Helicobacter pylori is considered as a carcinogenic bacterium because of its close association with gastric carcinoma and lymphoma.
Complications of Chronic Helicobacter pylori Infection
Infection is usually confined to the antrum. But in heavy infection, the organism can be found throughout the gastric mucosa giving rise to pan gastritis. Helicobacter pylori can cause duodenal ulcers whose pathogenesis will be discussed in the latter part of this article.
Diagnosis is by demonstrating the presence of the organism in the gastric mucosa
- Urea breath test
- Anti pylori IgG in the serum
- Stool pylori antigen test
These methods demonstrate the presence of organisms in the endoscopic biopsy samples.
- Urease test on biopsy materials
Treatment of H.pylori Infection
- Proton pump inhibitor b.d. + Clarithromycin 500mg b.d. + amoxicillin 1g b.d. for 7days
- Proton pump inhibitor b.d. + Clarithromycin 500mg b.d. + metronidazole 400 mg for 7 days
Unlike the H.pylori gastritis, autoimmune gastritis does not affect the antrum.
What are Duodenal Ulcers?
Duodenal ulcers are due to the peptic ulcer disease which is characterized by the occurrence of ulcers in the gastrointestinal tract due to the gastric acid-induced cellular injury. This condition most commonly affects the first part of the duodenum and the antrum of the stomach.
- Peptic ulcer disease ( PUD) is due to the imbalance between gastric acidity and the mucosal defense mechanisms.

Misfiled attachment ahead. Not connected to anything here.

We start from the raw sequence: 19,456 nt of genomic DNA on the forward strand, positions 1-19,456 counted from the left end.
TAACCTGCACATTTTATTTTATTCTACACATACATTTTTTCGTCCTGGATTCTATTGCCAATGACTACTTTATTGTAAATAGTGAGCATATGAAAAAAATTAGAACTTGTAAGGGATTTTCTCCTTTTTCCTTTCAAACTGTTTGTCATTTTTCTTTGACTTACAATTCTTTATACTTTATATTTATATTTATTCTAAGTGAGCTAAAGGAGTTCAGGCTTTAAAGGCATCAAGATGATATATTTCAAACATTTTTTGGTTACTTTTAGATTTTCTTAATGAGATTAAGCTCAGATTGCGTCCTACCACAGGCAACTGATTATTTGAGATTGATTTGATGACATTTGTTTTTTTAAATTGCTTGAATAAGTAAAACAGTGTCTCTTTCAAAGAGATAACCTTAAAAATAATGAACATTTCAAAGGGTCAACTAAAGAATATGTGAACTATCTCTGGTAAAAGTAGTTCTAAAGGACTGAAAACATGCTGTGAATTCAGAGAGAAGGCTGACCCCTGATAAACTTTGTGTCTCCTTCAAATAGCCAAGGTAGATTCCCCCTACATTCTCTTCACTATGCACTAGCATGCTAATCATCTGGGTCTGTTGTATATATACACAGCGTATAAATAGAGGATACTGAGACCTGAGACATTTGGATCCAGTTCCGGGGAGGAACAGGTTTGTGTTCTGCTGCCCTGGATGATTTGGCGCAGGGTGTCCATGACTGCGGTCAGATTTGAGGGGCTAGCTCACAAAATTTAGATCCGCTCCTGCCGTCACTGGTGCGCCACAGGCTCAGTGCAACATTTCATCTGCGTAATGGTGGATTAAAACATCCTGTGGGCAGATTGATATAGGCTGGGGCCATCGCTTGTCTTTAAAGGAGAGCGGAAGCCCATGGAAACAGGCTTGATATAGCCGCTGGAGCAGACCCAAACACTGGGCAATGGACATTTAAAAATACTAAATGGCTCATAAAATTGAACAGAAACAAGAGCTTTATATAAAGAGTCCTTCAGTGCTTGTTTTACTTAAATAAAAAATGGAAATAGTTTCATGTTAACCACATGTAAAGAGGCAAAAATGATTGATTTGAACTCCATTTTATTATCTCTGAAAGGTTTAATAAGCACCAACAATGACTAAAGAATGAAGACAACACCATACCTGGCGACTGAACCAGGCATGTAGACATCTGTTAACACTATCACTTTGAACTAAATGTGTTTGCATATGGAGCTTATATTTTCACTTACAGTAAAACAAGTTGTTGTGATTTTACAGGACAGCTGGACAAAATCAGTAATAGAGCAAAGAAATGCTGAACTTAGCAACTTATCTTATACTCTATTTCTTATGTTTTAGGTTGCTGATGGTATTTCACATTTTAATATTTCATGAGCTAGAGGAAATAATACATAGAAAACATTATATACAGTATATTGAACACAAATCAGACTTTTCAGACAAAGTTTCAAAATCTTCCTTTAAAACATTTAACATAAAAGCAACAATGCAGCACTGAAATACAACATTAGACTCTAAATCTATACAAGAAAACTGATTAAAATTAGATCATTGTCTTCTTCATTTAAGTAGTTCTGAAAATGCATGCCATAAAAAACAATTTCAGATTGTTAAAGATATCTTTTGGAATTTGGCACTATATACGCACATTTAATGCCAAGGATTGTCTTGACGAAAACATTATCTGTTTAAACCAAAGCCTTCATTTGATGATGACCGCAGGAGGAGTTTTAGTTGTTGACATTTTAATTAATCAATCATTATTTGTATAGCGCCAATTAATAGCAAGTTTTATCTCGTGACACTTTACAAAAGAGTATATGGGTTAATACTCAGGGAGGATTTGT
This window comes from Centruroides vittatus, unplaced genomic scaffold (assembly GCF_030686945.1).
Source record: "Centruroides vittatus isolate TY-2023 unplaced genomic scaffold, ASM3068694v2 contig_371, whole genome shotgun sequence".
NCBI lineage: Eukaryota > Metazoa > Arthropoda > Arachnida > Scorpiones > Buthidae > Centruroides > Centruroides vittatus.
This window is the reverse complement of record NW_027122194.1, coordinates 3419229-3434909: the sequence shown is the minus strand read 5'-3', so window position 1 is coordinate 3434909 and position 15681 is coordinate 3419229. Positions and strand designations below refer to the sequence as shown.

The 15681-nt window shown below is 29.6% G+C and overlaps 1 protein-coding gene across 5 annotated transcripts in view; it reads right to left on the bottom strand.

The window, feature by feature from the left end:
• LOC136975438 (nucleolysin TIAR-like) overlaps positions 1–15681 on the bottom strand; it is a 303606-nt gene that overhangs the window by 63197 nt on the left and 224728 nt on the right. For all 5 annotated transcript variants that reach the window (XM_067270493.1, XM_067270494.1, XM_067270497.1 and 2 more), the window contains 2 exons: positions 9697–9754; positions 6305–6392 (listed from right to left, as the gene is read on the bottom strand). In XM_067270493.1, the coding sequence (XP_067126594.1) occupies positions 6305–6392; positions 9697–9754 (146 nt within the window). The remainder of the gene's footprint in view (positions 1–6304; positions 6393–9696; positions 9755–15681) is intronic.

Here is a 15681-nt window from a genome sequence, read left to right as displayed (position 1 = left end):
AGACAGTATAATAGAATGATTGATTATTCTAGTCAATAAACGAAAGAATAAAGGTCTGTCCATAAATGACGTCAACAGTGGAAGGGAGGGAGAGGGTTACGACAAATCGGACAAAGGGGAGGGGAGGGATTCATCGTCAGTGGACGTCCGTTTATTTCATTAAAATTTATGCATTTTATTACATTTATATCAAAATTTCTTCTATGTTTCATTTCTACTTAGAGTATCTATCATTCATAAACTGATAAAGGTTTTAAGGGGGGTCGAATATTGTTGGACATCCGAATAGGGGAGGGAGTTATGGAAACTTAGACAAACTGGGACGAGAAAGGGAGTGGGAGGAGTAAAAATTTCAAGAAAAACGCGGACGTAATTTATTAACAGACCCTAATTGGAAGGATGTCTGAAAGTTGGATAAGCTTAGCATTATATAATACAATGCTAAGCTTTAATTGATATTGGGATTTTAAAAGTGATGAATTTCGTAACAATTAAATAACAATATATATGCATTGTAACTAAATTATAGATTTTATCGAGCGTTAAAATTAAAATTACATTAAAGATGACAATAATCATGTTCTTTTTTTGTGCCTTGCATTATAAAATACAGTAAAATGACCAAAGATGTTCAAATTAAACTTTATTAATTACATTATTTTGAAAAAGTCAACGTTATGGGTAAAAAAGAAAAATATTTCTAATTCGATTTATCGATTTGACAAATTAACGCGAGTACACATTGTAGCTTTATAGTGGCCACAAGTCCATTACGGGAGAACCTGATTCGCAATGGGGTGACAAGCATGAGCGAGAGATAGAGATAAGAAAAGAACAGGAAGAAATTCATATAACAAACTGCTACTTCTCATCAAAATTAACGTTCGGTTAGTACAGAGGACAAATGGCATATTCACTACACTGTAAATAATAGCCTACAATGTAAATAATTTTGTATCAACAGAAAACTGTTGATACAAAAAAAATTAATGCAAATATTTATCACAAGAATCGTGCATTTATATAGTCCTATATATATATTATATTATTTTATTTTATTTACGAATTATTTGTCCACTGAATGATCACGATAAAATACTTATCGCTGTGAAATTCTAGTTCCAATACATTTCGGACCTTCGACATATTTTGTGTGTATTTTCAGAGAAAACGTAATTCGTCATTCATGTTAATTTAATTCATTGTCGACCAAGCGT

- Almost all the duodenal ulcers that occur in association with PUD are due to the Helicobacter pylori
- Helicobacter pylori
- Zollinger Ellison syndrome
- High-dose steroid therapy
- COPD and alcoholic cirrhosis
- Hypercalcemic status
Morphology of Duodenal Ulcers occurring in PUD
- Commonly located in the first part of duodenum
- Usually solitary, round and sharply punched out ulcers with a clean base
- In Zollinger Ellison syndrome multiple ulcers occur in the entire duodenum.These ulcers sometimes extend onto the jejunum also.
Malignant ulcers are extremely rare in the first part of the duodenum. Therefore, duodenal ulcers in the first part of duodenum rarely undergo biopsies.
- Perforation and hemorrhage
- Malignant transformation is extremely rare.
What is the Similarity Between Gastritis and Duodenal Ulcers?
- Helicobacter pylori infection is a cause of both conditions
What is the Difference Between Gastritis and Duodenal Ulcers?
Gastritis vs Duodenal Ulcers
|The inflammation of the gastric mucosa is known as gastritis.||Duodenal ulcers are caused by peptic ulcer disease characterized by the occurrence of ulcers in the gastrointestinal tract due to the gastric acid-induced cellular injury.|
|This is a disease.||This is one type of lesions that occur in gastritis or PUD.|
|The lesions mostly appear in the stomach.||Lesions appear in the duodenum.|
Summary – Gastritis vs Duodenal Ulcer
Gastritis and duodenal ulcers are two inter-related pathological conditions that occur in the gastrointestinal tract due to the imbalance between the acidity of the gastric content and the mucosal defense mechanisms. In gastritis, the gastric mucosa gets inflamed, and these inflammatory processes give rise to lesions such as ulcers in the antrum of the stomach or the duodenum. This is the basic difference between gastritis and duodenal ulcer.
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1.Kumar, Vinay, Stanley Leonard Robbins, Ramzi S. Cotran, Abul K. Abbas, and Nelson Fausto. Robbins and Cotran pathologic basis of disease. 9th ed. Philadelphia, Pa: Elsevier Saunders, 2010. Print.